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I'd like to apologize in advance if I don't make sense. I'm not a native English speaker.

Anyway, here's the background: Back home, it is common that your friends ask you for a treat for every little thing, just another reason to celebrate. By treat, I mean treating someone to food and drink/hosting a (dinner) party just for a person or two. However, there are a few people who ONLY ASK for a treat but never really accept it. And that is not the end of the story, they then complain that we never treat them.

I know its not a very common scenario, but I'd like to know if there's a word for such people or such a behavior?

For example, I'd like to use it in such a sentence:

Just invite him. He'll not join us anyway, he is a _________.

  • Hi Dan, welcome to English Language & Usage. You might not be aware that there are strict rules for single-word-requests: "To ensure your question is not closed as off-topic, please be specific about the intended use of the word. You must include a sample sentence demonstrating how the word would be used." You can add these details by clicking on the edit link. If you think you might use our site again (and I hope you do!), please also make sure you take the Tour. – Chappo Aug 3 '18 at 8:43
  • Thanks @Chappo for your feedback. I've edited my question to include a sample sentence. – Dan Aug 3 '18 at 9:07
  • I'm not sure that "treat" is the best word here, unless you're constantly exchanging pieces of chocolate or things like that. A more specific scenario may help. – Spencer Aug 3 '18 at 9:23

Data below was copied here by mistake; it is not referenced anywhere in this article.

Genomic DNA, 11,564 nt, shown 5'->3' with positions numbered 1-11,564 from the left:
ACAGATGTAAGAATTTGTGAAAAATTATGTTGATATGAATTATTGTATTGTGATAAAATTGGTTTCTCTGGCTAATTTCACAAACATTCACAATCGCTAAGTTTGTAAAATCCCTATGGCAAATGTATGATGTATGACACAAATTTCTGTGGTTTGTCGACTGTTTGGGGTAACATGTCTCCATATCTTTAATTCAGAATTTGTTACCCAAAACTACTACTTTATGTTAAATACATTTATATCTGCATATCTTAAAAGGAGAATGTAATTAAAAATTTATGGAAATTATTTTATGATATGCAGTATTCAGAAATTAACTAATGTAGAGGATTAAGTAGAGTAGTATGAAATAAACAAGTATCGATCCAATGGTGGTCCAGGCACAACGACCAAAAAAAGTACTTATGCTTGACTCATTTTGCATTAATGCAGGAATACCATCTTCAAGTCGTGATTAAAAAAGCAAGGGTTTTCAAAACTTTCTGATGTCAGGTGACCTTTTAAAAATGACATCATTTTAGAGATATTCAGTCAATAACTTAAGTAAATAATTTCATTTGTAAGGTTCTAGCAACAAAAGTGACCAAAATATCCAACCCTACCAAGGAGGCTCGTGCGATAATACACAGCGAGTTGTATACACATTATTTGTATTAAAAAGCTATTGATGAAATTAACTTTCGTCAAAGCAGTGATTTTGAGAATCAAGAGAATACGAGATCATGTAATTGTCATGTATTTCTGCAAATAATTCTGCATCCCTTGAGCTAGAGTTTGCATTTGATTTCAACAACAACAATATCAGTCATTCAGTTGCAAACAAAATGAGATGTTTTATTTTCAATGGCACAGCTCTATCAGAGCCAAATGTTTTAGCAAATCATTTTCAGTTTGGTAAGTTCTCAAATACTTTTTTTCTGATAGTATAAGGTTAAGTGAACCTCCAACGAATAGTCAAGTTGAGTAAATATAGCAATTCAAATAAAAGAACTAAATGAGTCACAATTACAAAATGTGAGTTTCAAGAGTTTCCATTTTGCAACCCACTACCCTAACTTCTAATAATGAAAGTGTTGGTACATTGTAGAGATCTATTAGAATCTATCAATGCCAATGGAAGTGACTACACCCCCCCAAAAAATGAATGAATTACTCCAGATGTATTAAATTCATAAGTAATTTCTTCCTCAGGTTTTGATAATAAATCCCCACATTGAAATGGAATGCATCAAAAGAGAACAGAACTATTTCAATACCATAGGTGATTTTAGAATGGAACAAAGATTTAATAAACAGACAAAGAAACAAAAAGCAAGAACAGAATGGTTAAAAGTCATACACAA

• in your native tongue such a (non offensive) word does exist? Also, your sample sentence only makes sense to me if the invited person is absolutely expected to bring a treat to the occasion - in my mind, that is only true for house-warmings, birthdays, weddings, and the like, not for any invitation. Could you expand on that aspect? – loonquawl Aug 3 '18 at 9:24
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    @Spencer By treat I mean treating someone to food and drink/hosting a (dinner) party just for a person or two. – Dan Aug 3 '18 at 9:45
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I'll take the liberty of slightly altering your sentence:

"Just invite him. He'll not join us anyway, he is [a bit] X"

X being:

  • reserved (Probably Likes - Possibly won't come)
  • withdrawn (May Like - Won't Come)
  • reclusive (May not like - Certainly won't come)
  • noncommittal (Likes - Won't Say Whether or not will attend)
  • uncompanionable (May not like - Won't come)
  • solitary (Likes - May not come)

all those would fit into your example sentence to convey that the person may not come to the event, but not all of the persons will like being asked, because some like no interaction (not even the asking).

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I thought of two closely-related words that have almost opposite meanings: (1) "ingratiate" - trying to get into someone's favour, but having also the sense of insincerity, and (2) "ingrate" - someone who is ungrateful for the favour or kindness shown. Perhaps the person you are trying to describe is an "ingratiating ingrate"!!

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Adding "a bit" makes the sentence more conversational.

Just invite him. He'll not join us anyway, he is a bit standoffish.

Definition of standoffish - Merriam-Webster

: somewhat cold and reserved

She tends to be a bit standoffish with strangers.

She proved to be simply shy, not standoffish.

Aloof works equally well:

Just invite him. He'll not join us anyway, he is a bit aloof.

Definition of aloof - Merriam-Webster

: removed or distant either physically or emotionally an aloof, unfriendly manner

He stood aloof from worldly success. —John Buchan

Aloof also works without "a bit," but sans "a"

Just invite him. He'll not join us anyway, he is aloof.

For other nouns, "recluse" and "hermit" also work with your sentence. The other answer covered "reclusive."

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